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Remembering Pete Hill

How a baseball legend spent his golden years in Buffalo - and no one noticed

In December 1925, Baseball Hall of Famer John Preston Hill, commonly known as Pete, sent a note to the Baltimore Afro-American, a leading African-American newspaper, about how he was finding life in Buffalo. Hill was a transplant to the city, a Virginian by birth who settled in Buffalo after a storied career in black baseball that spanned several decades and earned him the admiration and respect of countless teammates, opponents, and fans.

But despite his roots in warmer climates, Hill reported to the Afro-American—he had most recently managed the Baltimore Black Sox—that he loved living in snowy Buffalo, even in the winter. Part of the attraction? Baseball, naturally.

“I arrived here sometime ago and found Buffalo to be a very lively burg,” Hill told the newspaper. “I expect to remain all winter. I am with my old time friend, ‘Home Run’ Johnson, with whom I used to play on the old Cuban Giants. Johnson is very anxious for me to remain here and help him put a club in here next year, as this is a good baseball town.”

Hill first arrived in Buffalo over the winter of 1925-26, and he ended up enjoying Buffalo so much that he spent the entirety of his sunset years in the city. He worked for the Delaware Lackawanna and Western Railroad for many years as a porter, even helping his old mate Grant Johnson, also a legend in black baseball circles, organize a semi-pro team comprised of railroad porters. Hill was living on 16th Street when he died on December 19, 1951, according to his death certificate.

In his professional playing days, which ran from roughly 1889 to 1926, Hill was perhaps the preeminent centerfielder in African-American baseball, a talented, supremely consistent contact hitter with a near-flawless eye for the strike zone who hit for both average and power. With great speed and a powerful arm, Hill was also a deft fielder, and he was a crafty base runner who had a particular knack for unnerving even the best pitcher.

“As the first great outfielder in black baseball history, he was compared to Ty Cobb, and rightfully so,” states the Negro League’s Baseball Museum’s online resource at Kansas State University. “If an all-star team had been picked from the deadball era, Cobb and Hill would have flanked Tris Speaker to form the outfield constellation.”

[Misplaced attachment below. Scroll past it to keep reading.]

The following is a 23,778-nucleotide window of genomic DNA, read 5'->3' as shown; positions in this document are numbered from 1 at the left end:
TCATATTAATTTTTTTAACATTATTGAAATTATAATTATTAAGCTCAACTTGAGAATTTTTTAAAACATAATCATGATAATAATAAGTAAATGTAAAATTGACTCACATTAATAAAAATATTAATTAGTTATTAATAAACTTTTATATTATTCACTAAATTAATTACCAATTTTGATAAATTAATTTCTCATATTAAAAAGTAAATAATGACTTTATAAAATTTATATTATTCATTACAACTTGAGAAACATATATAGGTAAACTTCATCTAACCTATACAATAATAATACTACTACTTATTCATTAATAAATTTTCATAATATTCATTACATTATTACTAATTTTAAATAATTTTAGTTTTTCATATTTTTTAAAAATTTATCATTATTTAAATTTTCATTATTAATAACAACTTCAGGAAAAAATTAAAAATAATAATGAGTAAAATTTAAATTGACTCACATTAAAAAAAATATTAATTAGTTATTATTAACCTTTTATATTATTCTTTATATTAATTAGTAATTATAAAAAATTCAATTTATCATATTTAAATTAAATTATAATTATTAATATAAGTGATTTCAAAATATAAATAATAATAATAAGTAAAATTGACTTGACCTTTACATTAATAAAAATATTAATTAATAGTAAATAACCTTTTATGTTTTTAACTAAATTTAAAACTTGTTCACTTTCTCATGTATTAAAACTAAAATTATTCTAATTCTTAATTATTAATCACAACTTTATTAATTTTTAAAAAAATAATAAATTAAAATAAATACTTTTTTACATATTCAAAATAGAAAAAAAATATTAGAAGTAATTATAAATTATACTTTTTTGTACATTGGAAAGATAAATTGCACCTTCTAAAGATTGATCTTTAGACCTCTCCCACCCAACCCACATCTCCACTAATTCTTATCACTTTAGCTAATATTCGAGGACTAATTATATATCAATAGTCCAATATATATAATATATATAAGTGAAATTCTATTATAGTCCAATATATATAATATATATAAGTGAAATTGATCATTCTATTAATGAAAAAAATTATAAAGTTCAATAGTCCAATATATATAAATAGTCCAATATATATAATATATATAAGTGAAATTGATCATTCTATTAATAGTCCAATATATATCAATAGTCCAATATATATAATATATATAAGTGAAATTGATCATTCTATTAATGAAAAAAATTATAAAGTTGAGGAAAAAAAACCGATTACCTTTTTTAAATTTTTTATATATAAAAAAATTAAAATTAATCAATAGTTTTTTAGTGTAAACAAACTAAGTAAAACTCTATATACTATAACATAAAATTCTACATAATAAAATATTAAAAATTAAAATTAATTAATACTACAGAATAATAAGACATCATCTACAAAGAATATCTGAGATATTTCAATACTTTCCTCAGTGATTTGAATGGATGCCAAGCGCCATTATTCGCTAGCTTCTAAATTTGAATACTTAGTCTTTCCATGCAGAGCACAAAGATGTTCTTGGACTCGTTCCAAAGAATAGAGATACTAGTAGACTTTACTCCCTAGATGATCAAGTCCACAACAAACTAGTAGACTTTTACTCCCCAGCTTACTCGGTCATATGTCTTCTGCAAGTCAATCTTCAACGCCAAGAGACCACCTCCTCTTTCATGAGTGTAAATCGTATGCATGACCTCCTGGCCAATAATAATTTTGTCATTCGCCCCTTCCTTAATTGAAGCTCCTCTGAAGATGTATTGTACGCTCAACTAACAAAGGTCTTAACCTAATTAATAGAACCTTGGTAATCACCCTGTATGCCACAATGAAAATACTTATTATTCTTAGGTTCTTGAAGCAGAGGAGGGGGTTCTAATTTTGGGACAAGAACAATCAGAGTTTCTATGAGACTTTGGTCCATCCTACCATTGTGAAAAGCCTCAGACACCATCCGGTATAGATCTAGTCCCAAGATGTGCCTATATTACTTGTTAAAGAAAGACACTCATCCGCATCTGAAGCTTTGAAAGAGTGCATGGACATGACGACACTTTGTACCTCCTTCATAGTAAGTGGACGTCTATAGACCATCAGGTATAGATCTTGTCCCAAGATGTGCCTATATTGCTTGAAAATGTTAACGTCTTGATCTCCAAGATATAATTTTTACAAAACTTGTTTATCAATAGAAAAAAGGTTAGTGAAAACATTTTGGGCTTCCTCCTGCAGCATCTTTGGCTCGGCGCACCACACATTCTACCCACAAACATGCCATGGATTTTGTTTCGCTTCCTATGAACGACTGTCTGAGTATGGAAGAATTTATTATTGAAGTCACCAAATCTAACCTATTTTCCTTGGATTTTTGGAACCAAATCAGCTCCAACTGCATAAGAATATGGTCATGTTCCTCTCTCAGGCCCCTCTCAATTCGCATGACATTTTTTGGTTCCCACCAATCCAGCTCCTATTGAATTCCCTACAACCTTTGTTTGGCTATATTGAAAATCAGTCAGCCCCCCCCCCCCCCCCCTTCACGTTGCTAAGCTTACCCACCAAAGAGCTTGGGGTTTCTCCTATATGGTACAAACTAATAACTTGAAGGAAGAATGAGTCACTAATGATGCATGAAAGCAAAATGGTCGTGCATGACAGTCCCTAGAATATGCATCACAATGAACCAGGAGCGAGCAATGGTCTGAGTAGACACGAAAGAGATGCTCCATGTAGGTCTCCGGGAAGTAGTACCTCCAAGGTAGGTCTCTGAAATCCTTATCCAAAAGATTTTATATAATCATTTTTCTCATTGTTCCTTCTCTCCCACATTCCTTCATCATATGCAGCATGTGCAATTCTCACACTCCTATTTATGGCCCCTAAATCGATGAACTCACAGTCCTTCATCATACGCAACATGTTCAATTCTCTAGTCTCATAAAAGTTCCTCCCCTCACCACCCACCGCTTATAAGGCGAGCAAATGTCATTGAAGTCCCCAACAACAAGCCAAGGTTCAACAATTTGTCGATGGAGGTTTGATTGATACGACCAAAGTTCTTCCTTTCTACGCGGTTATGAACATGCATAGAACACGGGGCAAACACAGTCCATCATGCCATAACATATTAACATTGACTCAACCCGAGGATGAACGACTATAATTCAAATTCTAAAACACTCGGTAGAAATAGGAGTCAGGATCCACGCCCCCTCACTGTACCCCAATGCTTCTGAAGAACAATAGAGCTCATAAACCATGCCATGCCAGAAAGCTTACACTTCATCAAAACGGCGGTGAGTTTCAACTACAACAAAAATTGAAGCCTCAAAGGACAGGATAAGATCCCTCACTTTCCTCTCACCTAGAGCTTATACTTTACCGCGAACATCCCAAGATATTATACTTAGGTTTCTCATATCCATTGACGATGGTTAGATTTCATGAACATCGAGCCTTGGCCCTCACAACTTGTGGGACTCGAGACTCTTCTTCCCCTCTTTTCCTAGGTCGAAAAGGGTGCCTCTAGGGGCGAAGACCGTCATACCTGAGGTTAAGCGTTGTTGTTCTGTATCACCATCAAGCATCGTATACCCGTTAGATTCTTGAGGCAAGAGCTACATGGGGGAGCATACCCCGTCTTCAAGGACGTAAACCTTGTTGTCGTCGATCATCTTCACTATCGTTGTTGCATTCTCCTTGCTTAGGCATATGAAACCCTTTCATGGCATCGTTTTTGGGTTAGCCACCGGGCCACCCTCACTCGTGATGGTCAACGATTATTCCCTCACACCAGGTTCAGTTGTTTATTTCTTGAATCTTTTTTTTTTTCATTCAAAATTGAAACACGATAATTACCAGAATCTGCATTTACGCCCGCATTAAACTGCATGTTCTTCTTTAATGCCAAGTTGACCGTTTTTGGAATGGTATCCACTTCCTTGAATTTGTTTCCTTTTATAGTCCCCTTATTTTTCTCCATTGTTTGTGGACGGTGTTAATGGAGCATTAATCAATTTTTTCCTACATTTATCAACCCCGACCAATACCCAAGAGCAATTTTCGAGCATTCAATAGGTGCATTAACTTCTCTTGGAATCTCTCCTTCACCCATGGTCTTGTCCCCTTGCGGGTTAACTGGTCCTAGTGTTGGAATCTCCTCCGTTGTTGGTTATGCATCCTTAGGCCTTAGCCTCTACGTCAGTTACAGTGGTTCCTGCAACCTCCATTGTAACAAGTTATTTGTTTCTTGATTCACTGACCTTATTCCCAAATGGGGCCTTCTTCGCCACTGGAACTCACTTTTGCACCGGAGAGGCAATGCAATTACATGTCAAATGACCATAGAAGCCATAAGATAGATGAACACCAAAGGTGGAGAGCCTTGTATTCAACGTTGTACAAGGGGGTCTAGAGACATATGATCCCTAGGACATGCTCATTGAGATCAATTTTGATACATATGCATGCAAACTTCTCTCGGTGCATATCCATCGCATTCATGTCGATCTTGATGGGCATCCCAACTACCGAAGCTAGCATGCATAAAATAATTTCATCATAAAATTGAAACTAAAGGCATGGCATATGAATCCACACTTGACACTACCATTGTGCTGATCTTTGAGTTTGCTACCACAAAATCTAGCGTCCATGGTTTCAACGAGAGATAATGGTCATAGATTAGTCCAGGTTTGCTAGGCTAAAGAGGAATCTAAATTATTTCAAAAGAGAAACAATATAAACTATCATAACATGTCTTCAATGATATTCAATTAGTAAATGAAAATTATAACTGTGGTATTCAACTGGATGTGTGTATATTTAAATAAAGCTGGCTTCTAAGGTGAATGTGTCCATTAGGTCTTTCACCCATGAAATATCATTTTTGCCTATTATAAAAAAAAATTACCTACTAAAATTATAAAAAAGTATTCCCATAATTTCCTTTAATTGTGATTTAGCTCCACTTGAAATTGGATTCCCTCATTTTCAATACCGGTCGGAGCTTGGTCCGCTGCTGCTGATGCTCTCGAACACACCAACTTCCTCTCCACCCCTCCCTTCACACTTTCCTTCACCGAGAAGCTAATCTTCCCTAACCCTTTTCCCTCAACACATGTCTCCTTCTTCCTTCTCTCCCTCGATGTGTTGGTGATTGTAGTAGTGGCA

However, despite his prowess on the diamond and the high esteem in which he was held by baseball historians and devotees of black baseball, Hill was somewhat overlooked by the wider baseball community, partially because much of his career took place before the creation of the formal Negro Leagues—the development of which relied heavily on the contributions of Hill and other baseball pillars.

A paucity of detailed box scores and reliable statistics from the late 19th century and early 20th century also contributed to confusion about his abilities, says Gary Ashwill, a North Carolina-based researcher who has uncovered much about Hill’s career.

But thanks to a vast improvement in research methods and resources over the last decade, Hill’s career has been greatly filled in, so much so that he was elected to the Baseball Hall of Fame in Cooperstown in 2006. With his enshrinement, Hill began to get the recognition many felt he, as well as his contemporaries in black baseball history, deserved.

“A lot of people forget about the baseball players who were pioneers in the game,” says Ron Hill, Pete Hill’s great nephew. “They’re forgotten like they never existed, but they were a part of American history.”

He added with pride, “How can you talk about baseball without talking about Pete Hill?”

But even membership in the Hall of Fame featured vagaries and downright ignorance about Pete Hill. His original plaque at the Hall of Fame incorrectly listed his name as Joseph Preston Hill and his birth home as Pittsburgh, where Hill spent much of his youth and early playing career and where Ron Hill and other descendants still live.

However, subsequent research produced contradictory information, first discovered by Ashwill and others and later fleshed out by a team of dedicated people, including his great nephew and Zann Nelson, a journalist/historian in Culpeper County, Virginia.

Once the Hall of Fame confirmed the results of the research—most importantly, that he was born in Culpeper and named John Preston Hill—it recast Hill’s plaque and held a formal re-dedication ceremony in Cooperstown in October.

But while Hill’s origins and youth are now much clearer, the legend’s latter years, especially the ones he spent in Buffalo, remain clouded with mystery. Even Ron Hill was originally unaware that his great uncle essentially retired to and died in the city.

“Between the years of 1930 and Pete’s death in 1951, there is little known other than his occupation and places of residence,” Nelson says. “Time has destroyed memories, buildings, and records that may offer more clues to Pete’s life in Buffalo.”

In addition, Nelson says, Hill probably kept a low profile and went about his life as a railroad porter and part-time ballplayer unassumingly. “I think it is safe to say that Pete led a quiet life,” she says.

As a result, Buffalonians are largely unaware that a baseball legend lived here for a quarter century. Because Hill was on the downside of his career and didn’t play for high-profile teams in Buffalo, the vast majority of the community, even the African-American population, doesn’t even know he existed.